Monday, February 27, 2017

Hugh Myers Plays Nimzovich

Hugh E. Myers (1930-2008) was one of the greatest contributors to original opening theory in my lifetime. One of his favorites was 1.c4 g5 Myers Defence to the English Opening. Hugh Myers was a master who authored books on many offbeat opening lines.

From 1979-1988 he wrote “The Myers Opening Bulletin”. Myers presented games from any unusual line in numbered periodicals referred to as MOB, volume x, number y, etc. He published them and then he stopped due to money or health. When he resumed publication from 1992-1996, they were called “New MOB”. A large portion of the Myers Opening Bulletin covered 1.e4 Nc6. In addition Hugh E. Myers wrote three books on 1.e4 Nc6. These editions of the Nimzovich Defence were in 1973, 1985 and 1993.

My favorite Hugh E. Myers volume was his biography. It was called “A Chess Explorer: Life and Games” published in 2002. At times his opinions in the chess community were controversial. Hugh Myers made it clear that you do not have to be a famous professional grandmaster to have good ideas in chess openings. Hugh Myers lived in Iowa and won state championships in four different states. In the 1960s he lived in the Dominican Republic. He played on their Olympiad team. I remember his 1.Nc3 games.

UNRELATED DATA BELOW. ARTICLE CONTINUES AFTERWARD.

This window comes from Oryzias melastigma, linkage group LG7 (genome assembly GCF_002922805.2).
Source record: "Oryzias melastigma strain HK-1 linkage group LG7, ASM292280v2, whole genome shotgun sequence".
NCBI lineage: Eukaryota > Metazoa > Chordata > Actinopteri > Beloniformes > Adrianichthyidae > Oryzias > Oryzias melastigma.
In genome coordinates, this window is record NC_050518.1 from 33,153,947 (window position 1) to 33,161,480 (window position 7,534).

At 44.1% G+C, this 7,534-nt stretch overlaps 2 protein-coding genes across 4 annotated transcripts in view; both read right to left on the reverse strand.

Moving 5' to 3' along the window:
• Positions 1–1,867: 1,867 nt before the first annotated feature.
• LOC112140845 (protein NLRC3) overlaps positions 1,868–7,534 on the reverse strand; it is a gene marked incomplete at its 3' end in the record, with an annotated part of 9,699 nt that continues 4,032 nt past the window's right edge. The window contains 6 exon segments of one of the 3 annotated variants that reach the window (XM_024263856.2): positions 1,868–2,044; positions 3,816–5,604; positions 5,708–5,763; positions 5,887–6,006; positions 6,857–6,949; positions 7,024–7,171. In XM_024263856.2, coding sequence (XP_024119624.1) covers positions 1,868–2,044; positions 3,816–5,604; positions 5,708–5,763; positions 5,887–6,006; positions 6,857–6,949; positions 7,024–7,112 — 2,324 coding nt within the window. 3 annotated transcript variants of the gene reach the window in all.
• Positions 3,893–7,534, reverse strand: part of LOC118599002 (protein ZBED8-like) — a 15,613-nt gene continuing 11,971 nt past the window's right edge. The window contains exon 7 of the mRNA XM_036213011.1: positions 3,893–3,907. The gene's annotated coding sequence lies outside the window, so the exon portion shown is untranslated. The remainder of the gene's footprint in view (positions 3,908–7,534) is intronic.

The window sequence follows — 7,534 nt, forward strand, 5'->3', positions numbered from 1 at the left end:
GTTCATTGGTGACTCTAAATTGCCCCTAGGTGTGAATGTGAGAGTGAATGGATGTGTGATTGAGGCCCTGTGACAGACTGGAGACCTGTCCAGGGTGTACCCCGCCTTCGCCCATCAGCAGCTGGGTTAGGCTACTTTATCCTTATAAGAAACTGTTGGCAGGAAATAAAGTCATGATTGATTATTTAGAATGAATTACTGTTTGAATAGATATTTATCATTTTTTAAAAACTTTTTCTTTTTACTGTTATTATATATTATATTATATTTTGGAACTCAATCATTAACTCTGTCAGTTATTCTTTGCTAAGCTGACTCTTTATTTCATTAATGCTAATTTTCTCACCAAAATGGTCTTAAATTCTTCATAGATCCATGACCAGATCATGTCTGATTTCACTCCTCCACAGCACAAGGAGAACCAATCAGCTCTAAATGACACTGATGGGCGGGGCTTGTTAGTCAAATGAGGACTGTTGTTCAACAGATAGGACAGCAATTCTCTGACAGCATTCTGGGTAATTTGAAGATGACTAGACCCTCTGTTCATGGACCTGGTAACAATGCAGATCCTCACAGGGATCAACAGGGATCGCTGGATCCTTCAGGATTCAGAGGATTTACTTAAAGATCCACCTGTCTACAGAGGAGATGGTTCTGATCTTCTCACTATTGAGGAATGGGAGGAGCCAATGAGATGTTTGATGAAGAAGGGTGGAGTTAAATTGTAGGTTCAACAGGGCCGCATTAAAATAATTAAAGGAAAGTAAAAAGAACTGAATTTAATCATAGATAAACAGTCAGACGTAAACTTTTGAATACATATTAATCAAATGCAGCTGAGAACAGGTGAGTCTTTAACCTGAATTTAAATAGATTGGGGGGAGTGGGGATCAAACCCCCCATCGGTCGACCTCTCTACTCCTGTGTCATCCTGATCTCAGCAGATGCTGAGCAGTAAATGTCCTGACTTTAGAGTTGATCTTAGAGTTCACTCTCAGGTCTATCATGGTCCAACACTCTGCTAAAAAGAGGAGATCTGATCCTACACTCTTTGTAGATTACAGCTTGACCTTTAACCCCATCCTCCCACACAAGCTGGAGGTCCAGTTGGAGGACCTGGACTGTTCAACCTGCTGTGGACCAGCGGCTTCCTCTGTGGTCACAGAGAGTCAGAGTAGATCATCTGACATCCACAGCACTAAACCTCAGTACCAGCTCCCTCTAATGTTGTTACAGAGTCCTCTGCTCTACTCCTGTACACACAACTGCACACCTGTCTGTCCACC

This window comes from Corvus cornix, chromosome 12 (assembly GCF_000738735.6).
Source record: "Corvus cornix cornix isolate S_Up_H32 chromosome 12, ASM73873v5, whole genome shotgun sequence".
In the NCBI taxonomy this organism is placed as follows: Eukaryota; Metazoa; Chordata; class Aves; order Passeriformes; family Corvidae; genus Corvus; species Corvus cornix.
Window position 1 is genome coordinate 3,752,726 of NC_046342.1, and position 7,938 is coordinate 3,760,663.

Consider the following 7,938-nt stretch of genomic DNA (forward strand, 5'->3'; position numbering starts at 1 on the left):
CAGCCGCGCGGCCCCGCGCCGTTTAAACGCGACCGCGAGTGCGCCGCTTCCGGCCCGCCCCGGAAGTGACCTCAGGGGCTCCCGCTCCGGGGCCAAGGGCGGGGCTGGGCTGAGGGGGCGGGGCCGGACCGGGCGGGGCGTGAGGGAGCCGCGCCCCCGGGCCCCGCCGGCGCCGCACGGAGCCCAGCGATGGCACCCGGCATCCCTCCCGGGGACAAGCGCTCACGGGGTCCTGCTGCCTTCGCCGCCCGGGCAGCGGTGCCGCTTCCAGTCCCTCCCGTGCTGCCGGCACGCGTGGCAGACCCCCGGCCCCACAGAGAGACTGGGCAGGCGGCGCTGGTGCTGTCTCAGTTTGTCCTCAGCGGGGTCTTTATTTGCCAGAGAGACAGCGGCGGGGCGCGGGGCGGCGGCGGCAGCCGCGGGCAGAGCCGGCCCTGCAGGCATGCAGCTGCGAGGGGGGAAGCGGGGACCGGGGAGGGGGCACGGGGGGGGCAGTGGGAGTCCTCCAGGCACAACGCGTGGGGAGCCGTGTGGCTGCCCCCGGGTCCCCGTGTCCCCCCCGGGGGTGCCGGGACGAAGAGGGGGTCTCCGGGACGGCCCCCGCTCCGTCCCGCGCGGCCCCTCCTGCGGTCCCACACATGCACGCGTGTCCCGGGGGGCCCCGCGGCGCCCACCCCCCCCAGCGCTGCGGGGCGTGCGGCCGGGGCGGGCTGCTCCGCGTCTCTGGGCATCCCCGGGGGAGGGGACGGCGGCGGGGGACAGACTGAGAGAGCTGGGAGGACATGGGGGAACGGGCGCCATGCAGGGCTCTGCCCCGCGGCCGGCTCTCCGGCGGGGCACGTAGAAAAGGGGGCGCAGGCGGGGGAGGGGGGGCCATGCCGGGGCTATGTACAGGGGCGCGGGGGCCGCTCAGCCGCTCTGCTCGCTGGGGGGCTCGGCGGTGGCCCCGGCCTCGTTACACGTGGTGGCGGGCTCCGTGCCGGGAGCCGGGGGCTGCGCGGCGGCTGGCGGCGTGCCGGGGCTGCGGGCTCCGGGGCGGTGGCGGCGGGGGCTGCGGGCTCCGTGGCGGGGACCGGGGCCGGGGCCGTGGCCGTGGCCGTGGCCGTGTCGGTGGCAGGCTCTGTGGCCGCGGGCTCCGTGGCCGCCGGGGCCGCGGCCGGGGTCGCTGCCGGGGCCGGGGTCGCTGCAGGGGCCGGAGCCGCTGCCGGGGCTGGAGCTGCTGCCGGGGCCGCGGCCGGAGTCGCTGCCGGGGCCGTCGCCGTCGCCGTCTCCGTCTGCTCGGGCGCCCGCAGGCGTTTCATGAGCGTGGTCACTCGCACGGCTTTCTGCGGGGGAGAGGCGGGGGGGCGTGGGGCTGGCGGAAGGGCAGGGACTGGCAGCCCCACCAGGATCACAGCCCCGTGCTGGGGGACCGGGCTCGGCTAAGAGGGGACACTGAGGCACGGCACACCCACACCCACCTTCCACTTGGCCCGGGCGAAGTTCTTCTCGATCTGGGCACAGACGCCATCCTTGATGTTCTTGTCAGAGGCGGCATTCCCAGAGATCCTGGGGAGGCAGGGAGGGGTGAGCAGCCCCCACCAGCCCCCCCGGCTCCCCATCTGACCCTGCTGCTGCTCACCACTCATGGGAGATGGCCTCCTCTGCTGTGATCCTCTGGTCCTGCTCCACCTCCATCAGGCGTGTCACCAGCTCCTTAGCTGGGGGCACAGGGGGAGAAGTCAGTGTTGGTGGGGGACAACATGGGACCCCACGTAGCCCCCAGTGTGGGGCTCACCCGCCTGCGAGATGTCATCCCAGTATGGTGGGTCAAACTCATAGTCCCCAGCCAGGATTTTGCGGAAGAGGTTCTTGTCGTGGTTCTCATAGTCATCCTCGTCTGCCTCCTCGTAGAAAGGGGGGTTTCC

Hugh Myers called 1.e4 Nc6 the “Nimzovich Defence”. I refer to the whole 1…Nc6 opening complex descriptively as the Queens Knight Defence. Alberto Malagon played against Hugh Myers in this Nimzovich Defence. They continued 2.d4 d5 3.e5 Bf5 4.g4.

Malagon - Myers, Santo Domingo 1968 begins 1.e4 Nc6 2.d4 d5 3.e5 Bf5 4.g4 Be4 5.f3 Bg6 6.h4 h5 7.a3 [7.g5 e6 8.c3 Nb8!? 9.Ne2 c5=/+] 7...e6 [7...f6!=/+] 8.g5 Nge7 9.Be3 Qd7 [9...Nb8!?=/+] 10.Nc3 0-0-0 11.Qd2? [11.Nge2=] 11...Nf5 [11...Nxe5! 12.dxe5 d4-/+] 12.Bf2 Be7 13.Nh3 f6 14.f4 Na5 15.b3 [15.0-0-0=] 15...c5 [15...Kb8-/+] 16.dxc5 d4 17.Nb5 Nc6 18.Nd6+ Kb8 19.Bb5 Qc7 20.exf6 gxf6 21.Nxf5 Bxf5 22.b4 e5 23.0-0-0 Qd7 [23...e4=] 24.gxf6 [24.fxe5! Qd5 25.Kb2 fxe5 26.Bg3+/-] 24...Bxf6 25.fxe5 Bxe5 26.Nf4? [26.Qe1 Rhe8=/+] 26...Qf7 27.Kb1 Qb3+ 28.Kc1 Qxa3+ 29.Kb1 Nxb4 0-1

You may also like: King Pawn (1.e4 e5) and Queen Pawn (1.d4 d5)
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Friday, February 24, 2017

Blackmar Diemer Trap Normand

Nicolas Normand played the Blackmar-Diemer Gambit Vienna Variation. His game illustrates a point of theory that I have tended to overlook. This game gives me a good opportunity to examine it. Normand wrote to me. I quote a portion of his comments:

“Mr Sawyer, I am a 40-year-old French chess player. I have been playing chess since I am 15 but in chess tournament for only 3 years. I am a Blackmar-Diemer Gambit player as white especially Ryder gambit. I was wondering if you could give some piece of advice to find the best resources of information to fasten my studying. Of course, I tend to be a fan of Emil J. Diemer, Bill Wall's and Tom Purser's works and games. Maybe we could share some games. I thank you in advance. Nicolas
“PS: I have already most of your books that I enjoy a lot! I am very flattered that one of my games can be usable or even interesting. I have been following your different BDG chess works for a few years and you are a true reference for me (as German language is a bit harder for me, so sorry Emil !).”

Nicolas Normand as "DEATHSTAR81"wins a piece when Black falls into his trap.